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After having seen a few presentations on F# over the last few months, I’ve been looking for some really simple problems to get me started, and this code golf question inspired me to see if I could factorize a number in F#. I started off by doing it in C#, taking the same approach as the answers on the code golf site (which are optimised for code brevity, not performance):

var n = 502978;
for (var i = 2; i <= n; i++)
    while (n%i < 1)
        n /= i;

Obviously it would be possible to try to simply port this directly to F#, but it felt wrong to do so, because there are two mutable variables in this approach (i and n). I started wondering if there was a more functional way to do this working entirely with immutable types.

The algorithm we have starts by testing if 2 is a factor of n. If it is, it divides n by 2 and tries again. Once we’ve divided out all the factors of 2, we increment the test number and repeat the process. Eventually we get down to to the final factor when i equals n.

So the F# approach I came up with, uses a recursive function. We pass in the number to be factorised, the potential factor to test (so we start with 2), and an (immutable) list of factors found so far, which starts off as an empty list. Whenever we find a factor, we create a new immutable list with the old factors as a tail, and call ourselves again. This means n doesn’t have to be mutable – we simply pass in n divided by the factor we just found. Here’s the F# code:

let rec f n x a = 
    if x = n then
    elif n % x = 0 then 
        f (n/x) x (x::a)
        f n (x+1) a
let factorise n = f n 2 []
let factors = factorise 502978

The main challenge to get this working was figuring out where I needed to put brackets (and remembering not to use commas between arguments). You’ll also notice I created a factorise function, saving me passing in the initial values of 2 and an empty list. This is one of F#’s real strengths, making it easy to combine functions like this.

Obviously there are performance improvements that could be made to this, and I would also like at some point to work out how to make a non-recursive version of this that still uses immutable values. But at least I now have my first working F# “program”, so I’m a little better prepared for the forthcoming F# Tutorial night with Phil Trelford at devsouthcoast.

If you’re an F# guru, feel free to tell me in the comments how I ought to have solved this.


Comment by Sehnsucht

I'm not sure to understand the "make a non-recursive version that will still use immutable values". I don't see how one could do that without some kind of state to maintain (and thus mutate) ; mutation isn't that bad ; side-effect on the other hand ...
Your code as is is pretty decent IMO ; one thing to note though (not a big deal) ; as you construct the result list during recursion you end up with a reversed factors list that is [971;37;7;2] .
It could be solved prepending factor to recursion result ; but that way the function won't be tail-rec anymore (or simply reversing the results in factorise : f n 2 [] |> List.rev).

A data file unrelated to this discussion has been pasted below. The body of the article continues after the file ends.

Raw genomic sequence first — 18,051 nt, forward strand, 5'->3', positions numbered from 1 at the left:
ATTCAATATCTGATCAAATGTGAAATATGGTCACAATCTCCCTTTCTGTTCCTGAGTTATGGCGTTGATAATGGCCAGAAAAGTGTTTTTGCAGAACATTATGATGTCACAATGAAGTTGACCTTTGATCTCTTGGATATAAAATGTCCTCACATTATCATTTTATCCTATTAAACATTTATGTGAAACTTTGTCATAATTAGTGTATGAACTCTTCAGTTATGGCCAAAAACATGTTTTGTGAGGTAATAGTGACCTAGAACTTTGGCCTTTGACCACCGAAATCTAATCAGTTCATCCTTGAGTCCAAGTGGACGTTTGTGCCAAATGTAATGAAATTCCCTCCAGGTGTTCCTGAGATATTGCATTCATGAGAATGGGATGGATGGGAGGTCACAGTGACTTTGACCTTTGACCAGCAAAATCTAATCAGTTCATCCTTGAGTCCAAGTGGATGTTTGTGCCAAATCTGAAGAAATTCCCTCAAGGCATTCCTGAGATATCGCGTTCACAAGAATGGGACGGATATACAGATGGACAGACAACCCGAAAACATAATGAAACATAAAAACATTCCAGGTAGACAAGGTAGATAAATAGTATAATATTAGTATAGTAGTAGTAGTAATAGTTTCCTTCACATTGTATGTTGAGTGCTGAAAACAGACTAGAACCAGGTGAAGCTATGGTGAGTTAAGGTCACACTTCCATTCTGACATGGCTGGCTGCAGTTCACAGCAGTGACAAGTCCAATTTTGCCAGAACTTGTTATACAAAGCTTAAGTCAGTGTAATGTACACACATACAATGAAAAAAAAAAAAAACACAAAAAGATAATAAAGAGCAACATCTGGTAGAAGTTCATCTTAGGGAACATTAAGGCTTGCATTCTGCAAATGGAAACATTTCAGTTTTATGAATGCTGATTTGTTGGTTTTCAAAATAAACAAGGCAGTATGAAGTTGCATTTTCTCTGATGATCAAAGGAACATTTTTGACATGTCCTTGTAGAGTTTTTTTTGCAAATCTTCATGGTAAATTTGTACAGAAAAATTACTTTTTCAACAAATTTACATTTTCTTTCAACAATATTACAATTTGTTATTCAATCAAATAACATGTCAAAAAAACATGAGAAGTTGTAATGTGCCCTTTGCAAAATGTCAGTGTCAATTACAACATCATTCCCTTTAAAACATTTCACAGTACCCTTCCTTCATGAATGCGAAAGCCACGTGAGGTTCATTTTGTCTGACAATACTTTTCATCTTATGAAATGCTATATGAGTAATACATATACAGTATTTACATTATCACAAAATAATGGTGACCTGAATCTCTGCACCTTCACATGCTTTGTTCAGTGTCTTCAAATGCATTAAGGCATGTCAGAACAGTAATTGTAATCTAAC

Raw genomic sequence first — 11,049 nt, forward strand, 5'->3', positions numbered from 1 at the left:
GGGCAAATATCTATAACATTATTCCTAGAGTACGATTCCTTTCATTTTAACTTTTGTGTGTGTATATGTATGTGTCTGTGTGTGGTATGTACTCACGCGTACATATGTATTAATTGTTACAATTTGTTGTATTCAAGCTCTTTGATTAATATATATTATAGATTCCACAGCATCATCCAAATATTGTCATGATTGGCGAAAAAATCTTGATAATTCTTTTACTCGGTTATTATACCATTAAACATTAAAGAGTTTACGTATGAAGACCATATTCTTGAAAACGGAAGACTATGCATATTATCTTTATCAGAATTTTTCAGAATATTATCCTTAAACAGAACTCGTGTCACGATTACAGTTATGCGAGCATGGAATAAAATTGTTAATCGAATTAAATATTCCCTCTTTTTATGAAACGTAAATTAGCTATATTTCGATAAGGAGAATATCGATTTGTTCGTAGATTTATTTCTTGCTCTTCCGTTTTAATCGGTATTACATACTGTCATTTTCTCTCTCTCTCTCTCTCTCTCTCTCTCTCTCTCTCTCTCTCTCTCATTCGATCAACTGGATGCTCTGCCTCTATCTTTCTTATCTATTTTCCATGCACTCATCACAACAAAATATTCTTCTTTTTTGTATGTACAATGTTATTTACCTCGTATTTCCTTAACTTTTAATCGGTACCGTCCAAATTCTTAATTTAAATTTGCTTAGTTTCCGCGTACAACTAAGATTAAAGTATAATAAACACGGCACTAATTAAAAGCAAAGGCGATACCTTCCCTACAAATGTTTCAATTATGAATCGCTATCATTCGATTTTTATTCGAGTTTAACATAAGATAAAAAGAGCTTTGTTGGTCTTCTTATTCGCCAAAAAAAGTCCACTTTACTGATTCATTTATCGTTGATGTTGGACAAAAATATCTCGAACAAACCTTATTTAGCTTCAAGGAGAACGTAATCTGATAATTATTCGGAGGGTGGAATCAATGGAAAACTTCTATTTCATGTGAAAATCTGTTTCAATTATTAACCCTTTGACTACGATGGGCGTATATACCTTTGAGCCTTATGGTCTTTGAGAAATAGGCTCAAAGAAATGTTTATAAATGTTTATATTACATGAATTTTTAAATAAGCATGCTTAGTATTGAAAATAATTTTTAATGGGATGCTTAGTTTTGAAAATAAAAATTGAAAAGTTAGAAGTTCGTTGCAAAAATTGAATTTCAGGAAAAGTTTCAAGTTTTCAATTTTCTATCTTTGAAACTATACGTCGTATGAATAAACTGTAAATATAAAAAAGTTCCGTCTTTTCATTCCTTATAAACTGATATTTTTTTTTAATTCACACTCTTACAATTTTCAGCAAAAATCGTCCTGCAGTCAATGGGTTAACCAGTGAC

The other way to have both tail-rec and "good" order would be to use continuation but it's less readable.
I wrote a different version ; with the implementation "hidden" as a sub-function inside the "pretty, ready to use" one ; which use a recursive sequence expression with some reordering, a test to stop early (no need to go further if factor² > number) and "generalizing" it to allow all integral types (more for fun and demo purpose).
I also added a parameter to allow me to increase factor by 2 instead of 1 after factor 2 is done to avoid all other even number.
you can see it there :

Comment by Mark Heath

Yes, not sure what I was thinking when I wrote about the "non-recursive immutable" version! I can't think of a way that can be done. And thanks again for sharing your solution. I always learn a lot from seeing how other people approach the same problem. I need to start making more using of the backwards pipe a bit more in my own code

Mark Heath
Comment by Sehnsucht

The backward pipe can be a bit tricky to use because of it's low precedence and left associatity ; meaning f <| g <| x is (f <| g) <| x and not the "expected" f <| (g <| x)
That leads to some weird syntax to make it right :

// associatity
let assoc_forward = { 1 .. 10 } |> ((+) 3) |> Seq.toList
// let assoc_backward = Seq.toList <| ((+) 3) <| { 1 .. 10 } // won't work
let assoc_backward = Seq.toList <| ( ((+) 3) <| { 1 .. 10 }) // need extra bracket

// precedence
//let pre_backward = { 1 .. 10 } |> <| (+) 3 // won't work
let pre_backward = { 1 .. 10 } |> ( <| (+) 3) // need extra bracket

// incidentely this precedence allows this to work
let weirdo = (+) 3 |> <| { 1 .. 10 }

That's why it's not so often used think. sometimes you see some people making their own high precedence right associatity backward pipe :

let inline (^<|) f x = f x

// associatity
let assoc_backward = Seq.toList ^<| ((+) 3) ^<| { 1 .. 10 } // first could have been classic <| here

// precedence
let pre_backward = { 1 .. 10 } |> ^<| (+) 3

Comment by Sehnsucht

I finally managed to understand what could be a non-recursion with immutable values :)
That's probably making a factorize function which is not recursive (a simple let instead of a let rec) ; but use high-order function to "hide" recursion and allowing us to keep immutability.
Once understood I manage to make one using Seq.unfold ; warning though it can be hard to understand because it's an Option hell (I only made it for int that time to keep things "simple")